Monday, January 19, 2015

Pain au Pecan with Whole Spelt and Wheat

An older post from prior to my move, that I forgot to post!

Today I am off, because I am working the weekend, and I could think of no better way to spend my day than to make two last loaves of Pain au Pecan prior to leaving New Jersey and starting my new venture in Massachusetts, my old stomping grounds. I have been working and perfecting this bread for the past few months and I saw it as a perfect opportunity to test run my latest changes, the addition of whole spelt. At this point, this is the formula that I am most proud of as an inventor. It suits my personality, nutty, earth, loud and very crunchy.  

To me, the thing that makes this bread shine, is a very full roasting/toasting of the nuts. If I had a deck oven I would toast the whole pecans in the deck and 400 degrees, but since I do not I toasted them in a sauté pan. My method is very simple, place a pan on medium low heat and cook the nuts low and slow. I think I had them toasting for at-least fifteen minutes. You really want to get as much aroma and flavor as you can. 

This is a wet dough, and you really need to shoot for four solid folds. This helps to create structure, none the less, the bread has a low profile, its spreads in the oven rather than growing up, but this reminds me of Miche, which makes me happy. And in fact, this bread is miche like, with only 25% bread flour and all found in the sourdough build. I previously was using the white flour in the final mix, but realized that I could get better gluten development if I prefermented the white flour.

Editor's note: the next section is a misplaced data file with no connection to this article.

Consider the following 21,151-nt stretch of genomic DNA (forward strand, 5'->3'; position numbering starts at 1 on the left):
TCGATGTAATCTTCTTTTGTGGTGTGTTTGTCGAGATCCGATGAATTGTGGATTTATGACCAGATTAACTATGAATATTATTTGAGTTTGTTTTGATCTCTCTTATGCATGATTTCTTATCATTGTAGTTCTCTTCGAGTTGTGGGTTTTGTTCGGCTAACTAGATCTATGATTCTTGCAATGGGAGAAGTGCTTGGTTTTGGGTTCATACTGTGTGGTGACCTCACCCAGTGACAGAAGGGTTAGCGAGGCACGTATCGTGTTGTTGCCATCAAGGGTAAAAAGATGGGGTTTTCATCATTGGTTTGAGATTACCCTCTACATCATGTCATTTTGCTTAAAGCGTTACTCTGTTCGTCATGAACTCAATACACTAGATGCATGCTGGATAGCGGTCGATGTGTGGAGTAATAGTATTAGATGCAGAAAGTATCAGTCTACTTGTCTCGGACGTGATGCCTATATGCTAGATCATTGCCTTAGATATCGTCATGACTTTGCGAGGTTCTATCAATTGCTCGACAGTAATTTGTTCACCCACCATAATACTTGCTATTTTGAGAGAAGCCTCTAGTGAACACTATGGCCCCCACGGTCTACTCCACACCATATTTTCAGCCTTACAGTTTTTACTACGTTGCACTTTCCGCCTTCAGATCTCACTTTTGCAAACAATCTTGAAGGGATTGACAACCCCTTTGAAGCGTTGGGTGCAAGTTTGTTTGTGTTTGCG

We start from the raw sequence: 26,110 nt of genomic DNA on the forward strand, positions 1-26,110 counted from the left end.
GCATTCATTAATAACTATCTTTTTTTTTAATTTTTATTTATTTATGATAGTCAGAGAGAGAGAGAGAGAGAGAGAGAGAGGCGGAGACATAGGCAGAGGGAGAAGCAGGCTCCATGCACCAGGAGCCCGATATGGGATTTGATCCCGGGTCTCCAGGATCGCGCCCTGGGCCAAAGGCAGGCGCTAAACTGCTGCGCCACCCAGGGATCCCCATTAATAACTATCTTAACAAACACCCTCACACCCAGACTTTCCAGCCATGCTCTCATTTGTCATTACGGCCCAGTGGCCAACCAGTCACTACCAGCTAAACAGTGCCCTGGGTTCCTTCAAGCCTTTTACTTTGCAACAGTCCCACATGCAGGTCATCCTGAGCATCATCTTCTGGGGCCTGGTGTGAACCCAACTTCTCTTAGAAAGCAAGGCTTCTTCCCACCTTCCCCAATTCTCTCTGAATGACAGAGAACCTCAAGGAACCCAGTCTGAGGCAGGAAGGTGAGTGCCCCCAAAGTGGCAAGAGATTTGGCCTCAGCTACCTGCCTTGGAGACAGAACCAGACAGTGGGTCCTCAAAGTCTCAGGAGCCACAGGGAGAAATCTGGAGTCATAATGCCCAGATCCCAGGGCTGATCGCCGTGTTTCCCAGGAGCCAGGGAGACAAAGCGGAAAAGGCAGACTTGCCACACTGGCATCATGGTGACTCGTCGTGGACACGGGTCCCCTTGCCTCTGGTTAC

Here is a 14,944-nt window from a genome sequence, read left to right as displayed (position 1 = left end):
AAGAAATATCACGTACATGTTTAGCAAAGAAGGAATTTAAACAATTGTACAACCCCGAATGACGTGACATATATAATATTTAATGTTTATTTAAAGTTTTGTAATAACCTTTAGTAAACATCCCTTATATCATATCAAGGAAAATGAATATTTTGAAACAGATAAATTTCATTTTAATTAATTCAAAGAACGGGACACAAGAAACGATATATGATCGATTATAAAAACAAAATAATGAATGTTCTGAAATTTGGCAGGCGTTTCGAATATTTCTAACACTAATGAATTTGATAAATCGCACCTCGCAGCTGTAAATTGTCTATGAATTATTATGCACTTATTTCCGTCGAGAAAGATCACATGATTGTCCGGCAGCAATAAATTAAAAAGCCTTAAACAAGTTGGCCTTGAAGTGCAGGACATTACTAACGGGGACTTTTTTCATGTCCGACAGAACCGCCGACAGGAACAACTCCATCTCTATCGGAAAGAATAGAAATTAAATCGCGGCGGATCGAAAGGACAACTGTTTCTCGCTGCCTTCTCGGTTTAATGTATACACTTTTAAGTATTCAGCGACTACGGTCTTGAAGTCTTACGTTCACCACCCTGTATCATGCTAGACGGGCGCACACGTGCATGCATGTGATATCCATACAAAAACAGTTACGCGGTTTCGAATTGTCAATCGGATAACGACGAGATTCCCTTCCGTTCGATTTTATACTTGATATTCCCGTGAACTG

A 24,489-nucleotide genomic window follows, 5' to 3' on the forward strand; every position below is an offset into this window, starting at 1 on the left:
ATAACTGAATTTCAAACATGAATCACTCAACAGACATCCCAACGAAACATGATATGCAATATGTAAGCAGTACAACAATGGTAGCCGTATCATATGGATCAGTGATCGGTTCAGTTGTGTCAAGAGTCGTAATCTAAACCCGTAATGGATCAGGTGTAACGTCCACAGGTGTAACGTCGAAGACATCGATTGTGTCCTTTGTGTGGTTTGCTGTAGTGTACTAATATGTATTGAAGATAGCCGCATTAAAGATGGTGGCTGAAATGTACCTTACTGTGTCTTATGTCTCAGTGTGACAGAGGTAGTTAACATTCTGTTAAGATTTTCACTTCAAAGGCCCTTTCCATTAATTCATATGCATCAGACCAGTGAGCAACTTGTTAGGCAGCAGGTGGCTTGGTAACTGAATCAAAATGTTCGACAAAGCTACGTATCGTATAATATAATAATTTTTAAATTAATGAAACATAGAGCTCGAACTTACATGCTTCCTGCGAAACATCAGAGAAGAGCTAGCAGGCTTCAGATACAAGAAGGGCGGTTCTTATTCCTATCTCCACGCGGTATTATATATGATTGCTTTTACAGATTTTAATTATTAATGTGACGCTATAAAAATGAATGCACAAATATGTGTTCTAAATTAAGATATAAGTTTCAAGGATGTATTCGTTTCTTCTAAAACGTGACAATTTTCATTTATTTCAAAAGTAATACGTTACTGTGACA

Since my apartment is on the colder side, I extended the bulk fermentation by thirty minutes and I completed it in the laundry room where my water boiler and furnace happen to be to give it a little temperature boost. The other thing I did was to wet my hands during all the folds, with a dough as wet as this (85%) it really does help to keep the dough from sticking to your fingers. This is a technique I learned from Douglas Rae, when I staged in his bakery. 

After fermenting, I split the dough into two relatively equal sized pieces and pre-shaped them into rounds. Twenty minutes later I gave them their final shaping and placed them in heavily flour-lined brotforms for the long haul. They proofed for 130 minutes and were then baked in preheated dutch ovens at 460 degrees for twenty minutes, the lids were removed and the bread was baked for an additional 25 minutes. 

These loaves came out pretty, but to be honest the highlight of my day as finding my little red pairing knife, which has been missing since about July. It last was seen when my sister was visiting. I am so excited to have my scoring tool back, as it is what I am most comfortable with and what I like using most.

Bake On
-DW, The Rye King

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